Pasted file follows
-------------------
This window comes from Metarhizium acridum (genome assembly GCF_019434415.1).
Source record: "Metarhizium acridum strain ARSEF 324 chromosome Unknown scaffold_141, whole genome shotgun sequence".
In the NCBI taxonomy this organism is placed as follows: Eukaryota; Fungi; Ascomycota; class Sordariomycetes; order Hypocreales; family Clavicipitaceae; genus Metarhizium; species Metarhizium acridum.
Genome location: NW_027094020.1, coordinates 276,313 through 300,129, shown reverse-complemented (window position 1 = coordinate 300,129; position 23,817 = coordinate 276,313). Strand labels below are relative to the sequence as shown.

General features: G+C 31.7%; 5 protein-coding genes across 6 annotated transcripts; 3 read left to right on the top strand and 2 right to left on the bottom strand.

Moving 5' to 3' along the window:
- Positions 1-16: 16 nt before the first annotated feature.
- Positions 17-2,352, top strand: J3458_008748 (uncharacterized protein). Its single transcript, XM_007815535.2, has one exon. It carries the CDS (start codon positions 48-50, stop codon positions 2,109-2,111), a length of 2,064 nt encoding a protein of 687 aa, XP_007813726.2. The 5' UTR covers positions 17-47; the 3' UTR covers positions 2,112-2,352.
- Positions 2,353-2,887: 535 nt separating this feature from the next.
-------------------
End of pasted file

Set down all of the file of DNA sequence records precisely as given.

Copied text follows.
This window comes from Metarhizium acridum (genome assembly GCF_019434415.1).
Source record: "Metarhizium acridum strain ARSEF 324 chromosome Unknown scaffold_141, whole genome shotgun sequence".
In the NCBI taxonomy this organism is placed as follows: Eukaryota; Fungi; Ascomycota; class Sordariomycetes; order Hypocreales; family Clavicipitaceae; genus Metarhizium; species Metarhizium acridum.
Genome location: NW_027094020.1, coordinates 276,313 through 300,129, shown reverse-complemented (window position 1 = coordinate 300,129; position 23,817 = coordinate 276,313). Strand labels below are relative to the sequence as shown.

General features: G+C 31.7%; 5 protein-coding genes across 6 annotated transcripts; 3 read left to right on the top strand and 2 right to left on the bottom strand.

Moving 5' to 3' along the window:
- Positions 1-16: 16 nt before the first annotated feature.
- Positions 17-2,352, top strand: J3458_008748 (uncharacterized protein). Its single transcript, XM_007815535.2, has one exon. It carries the CDS (start codon positions 48-50, stop codon positions 2,109-2,111), a length of 2,064 nt encoding a protein of 687 aa, XP_007813726.2. The 5' UTR covers positions 17-47; the 3' UTR covers positions 2,112-2,352.
- Positions 2,353-2,887: 535 nt separating this feature from the next.